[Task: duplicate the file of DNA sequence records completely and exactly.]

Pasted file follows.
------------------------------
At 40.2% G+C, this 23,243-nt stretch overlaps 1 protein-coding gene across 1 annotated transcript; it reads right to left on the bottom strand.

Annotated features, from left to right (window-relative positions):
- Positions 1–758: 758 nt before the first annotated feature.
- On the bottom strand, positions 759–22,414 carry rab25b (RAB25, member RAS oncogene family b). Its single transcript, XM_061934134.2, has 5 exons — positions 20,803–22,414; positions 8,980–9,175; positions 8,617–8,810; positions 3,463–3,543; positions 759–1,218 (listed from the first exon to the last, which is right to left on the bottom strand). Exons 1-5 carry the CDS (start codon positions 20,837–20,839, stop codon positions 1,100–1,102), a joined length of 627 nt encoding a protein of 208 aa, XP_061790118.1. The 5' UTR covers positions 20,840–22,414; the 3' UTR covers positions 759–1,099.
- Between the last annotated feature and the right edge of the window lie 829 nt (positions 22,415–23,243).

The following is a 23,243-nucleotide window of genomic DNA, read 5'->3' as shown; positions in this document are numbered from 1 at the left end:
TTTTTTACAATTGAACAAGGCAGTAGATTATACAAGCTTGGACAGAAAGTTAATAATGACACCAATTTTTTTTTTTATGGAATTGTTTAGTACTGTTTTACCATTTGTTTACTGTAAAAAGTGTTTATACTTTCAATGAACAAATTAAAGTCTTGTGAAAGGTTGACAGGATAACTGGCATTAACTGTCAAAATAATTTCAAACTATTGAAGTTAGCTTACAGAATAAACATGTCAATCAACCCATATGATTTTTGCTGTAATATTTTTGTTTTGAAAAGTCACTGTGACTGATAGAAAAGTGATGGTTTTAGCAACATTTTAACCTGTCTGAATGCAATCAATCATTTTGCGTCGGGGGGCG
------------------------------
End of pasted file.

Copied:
At 40.2% G+C, this 23,243-nt stretch overlaps 1 protein-coding gene across 1 annotated transcript; it reads right to left on the bottom strand.

Annotated features, from left to right (window-relative positions):
- Positions 1–758: 758 nt before the first annotated feature.
- On the bottom strand, positions 759–22,414 carry rab25b (RAB25, member RAS oncogene family b). Its single transcript, XM_061934134.2, has 5 exons — positions 20,803–22,414; positions 8,980–9,175; positions 8,617–8,810; positions 3,463–3,543; positions 759–1,218 (listed from the first exon to the last, which is right to left on the bottom strand). Exons 1-5 carry the CDS (start codon positions 20,837–20,839, stop codon positions 1,100–1,102), a joined length of 627 nt encoding a protein of 208 aa, XP_061790118.1. The 5' UTR covers positions 20,840–22,414; the 3' UTR covers positions 759–1,099.
- Between the last annotated feature and the right edge of the window lie 829 nt (positions 22,415–23,243).

The following is a 23,243-nucleotide window of genomic DNA, read 5'->3' as shown; positions in this document are numbered from 1 at the left end:
TTTTTTACAATTGAACAAGGCAGTAGATTATACAAGCTTGGACAGAAAGTTAATAATGACACCAATTTTTTTTTTTATGGAATTGTTTAGTACTGTTTTACCATTTGTTTACTGTAAAAAGTGTTTATACTTTCAATGAACAAATTAAAGTCTTGTGAAAGGTTGACAGGATAACTGGCATTAACTGTCAAAATAATTTCAAACTATTGAAGTTAGCTTACAGAATAAACATGTCAATCAACCCATATGATTTTTGCTGTAATATTTTTGTTTTGAAAAGTCACTGTGACTGATAGAAAAGTGATGGTTTTAGCAACATTTTAACCTGTCTGAATGCAATCAATCATTTTGCGTCGGGGGGCG